Summer camp hydration: Packing and preparing

Today’s blog is written by Dr Emma Derbyshire, PhD, RNut, Advisor to the Natural Hydration Council. Here she provides useful tips for parents to keep their children hydrated through the summer break.

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The summer holiday is upon us!  With nearly two months off during the hottest time of thehydration year, summer/sports camps are a great way for children to get outside and enjoy fresh air, learn new skills and mingle with other people outside their immediate circle.
While we all want our children to have lots of fun, it’s also important that they stay hydrated, particularly during heatwaves.  The best way to ensure this? Be prepared!
So, how much should they be drinking every day? Well, according to European guidelines (EFSA 2012) children aged 4 to 8 years need just over 1 litre of fluids from drinks, whilst those aged 9 to 13 years need about 1.5 litres of fluids from drinks daily. For example, on a day camp you could pack two small (500ml) bottles of water for younger children and three 500ml bottles of water for older children in their lunchbox. If they are going away to a camp for a few days then send them with a litre or 1.5 litre water bottle in their bag.
High temperatures (and it has been hot recently!) and activity can increase water requirements, so it is important to encourage children to sip water at regular intervals and be aware of dehydration symptoms. If your child starts to feel tired, headachy or dizzy it could be that they are beginning to feel dehydrated.  Also look out for heat exhaustion, hallucinations/blurring of vision, low urine output and dark yellow or brown urine.  Make sure that your child is also familiar with these symptoms if they are going to be away from you.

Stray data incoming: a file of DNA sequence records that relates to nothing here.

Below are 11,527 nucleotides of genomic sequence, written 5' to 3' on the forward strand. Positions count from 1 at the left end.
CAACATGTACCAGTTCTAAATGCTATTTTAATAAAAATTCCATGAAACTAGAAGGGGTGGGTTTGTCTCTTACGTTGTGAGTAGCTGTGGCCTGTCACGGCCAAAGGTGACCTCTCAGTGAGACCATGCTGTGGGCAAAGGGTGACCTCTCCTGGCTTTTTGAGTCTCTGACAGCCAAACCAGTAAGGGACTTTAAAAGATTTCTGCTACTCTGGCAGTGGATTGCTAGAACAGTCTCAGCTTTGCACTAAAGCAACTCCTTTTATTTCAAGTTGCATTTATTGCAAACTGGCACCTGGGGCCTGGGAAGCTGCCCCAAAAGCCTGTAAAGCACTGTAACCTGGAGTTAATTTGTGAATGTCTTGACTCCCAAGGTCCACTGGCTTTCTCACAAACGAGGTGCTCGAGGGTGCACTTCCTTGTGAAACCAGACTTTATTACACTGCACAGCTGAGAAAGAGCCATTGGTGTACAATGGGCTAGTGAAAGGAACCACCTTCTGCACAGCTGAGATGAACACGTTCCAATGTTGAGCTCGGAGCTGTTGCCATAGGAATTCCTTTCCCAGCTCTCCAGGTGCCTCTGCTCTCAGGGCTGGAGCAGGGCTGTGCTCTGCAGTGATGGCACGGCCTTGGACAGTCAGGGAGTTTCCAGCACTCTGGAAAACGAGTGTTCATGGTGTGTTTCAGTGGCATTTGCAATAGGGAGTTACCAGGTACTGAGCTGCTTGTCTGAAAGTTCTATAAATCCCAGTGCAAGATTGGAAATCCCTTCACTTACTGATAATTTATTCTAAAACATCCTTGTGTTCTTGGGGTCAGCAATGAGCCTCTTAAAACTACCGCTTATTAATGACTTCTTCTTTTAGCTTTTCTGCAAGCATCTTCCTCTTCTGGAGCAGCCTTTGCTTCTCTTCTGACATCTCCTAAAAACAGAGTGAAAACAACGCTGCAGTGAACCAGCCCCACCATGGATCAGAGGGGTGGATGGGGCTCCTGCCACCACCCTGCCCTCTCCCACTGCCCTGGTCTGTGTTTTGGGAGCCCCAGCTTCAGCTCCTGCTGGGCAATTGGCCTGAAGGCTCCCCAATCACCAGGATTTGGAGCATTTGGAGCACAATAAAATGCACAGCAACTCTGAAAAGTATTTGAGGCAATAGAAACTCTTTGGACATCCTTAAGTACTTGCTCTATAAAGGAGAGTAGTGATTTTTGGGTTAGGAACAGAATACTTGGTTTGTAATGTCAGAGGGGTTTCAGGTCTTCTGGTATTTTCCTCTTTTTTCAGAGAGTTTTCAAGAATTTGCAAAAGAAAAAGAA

hydration in summertimeWhile sports drinks may have a role to play in supporting sports performance in adults, taking part in high-intensity physical activities such as marathon running, competitive cycling or tennis for more than 1 hour (reference 2), there is currently no evidence to support their use in childhood.  Water, in most instances, is the most appropriate drink to replace water that may have been lost through sport, and it is important to drink before, during and after the activity.
Here are a few tips to ensure your child stays healthy and hydrated when going to summer/sports camps during the summer holiday:
o    Pack two small (500ml) bottles of water for younger children (4 to 8 years) or three bottles of water for older children (9-13 years) in their lunchbox. If they are going away to camp for a few days then pack a litre or 1.5 litre water bottle in their bag.

o    Packing drinks in a cool bag will help to keep them nice and refreshing for longer.

o    Water can also come from food, so encourage your child to eat plenty of fruit and salad vegetables, e.g. cucumber and celery, by putting them in their lunchbox.

o    Children should be encouraged to have a drink in the morning with their breakfast and sip drinks regularly throughout the day. Water is best as it contains zero sugar, calories, preservatives or additives.

o    Children taking part in sports/activities during warm weather need to replenish lost fluid by drinking water.

o    Parents and supervisors should ideally be aware of the symptoms of dehydration and keep tabs on these.

Further tips about holiday hydration have been published by the Natural Hydration Council and can be found at: www.naturalhydrationcouncil.org.uk/hydration-facts/fact-sheets/
Dr Emma Derbyshire, PhD, RNut, Advisor to the Natural Hydration Council.
References:
1.    EFSA [European Food Safety Authority] (2010) EFSA Panel on Dietetic Products, Nutrition and Allergies (NDA). Scientific Opinion on Dietary Reference Values for Water. EFSA Journal 8(3): 1459, pp48.
2.    ACSM/ADA/DC (2000) Position of the American Dietetic Associations of Canada, and the American College of Sports Medicine: nutrition and athletic performance. Med Sci Sports & Ex 32(12): 2130-45.

This is a sponsored blog post by The Natural Hydration Council.

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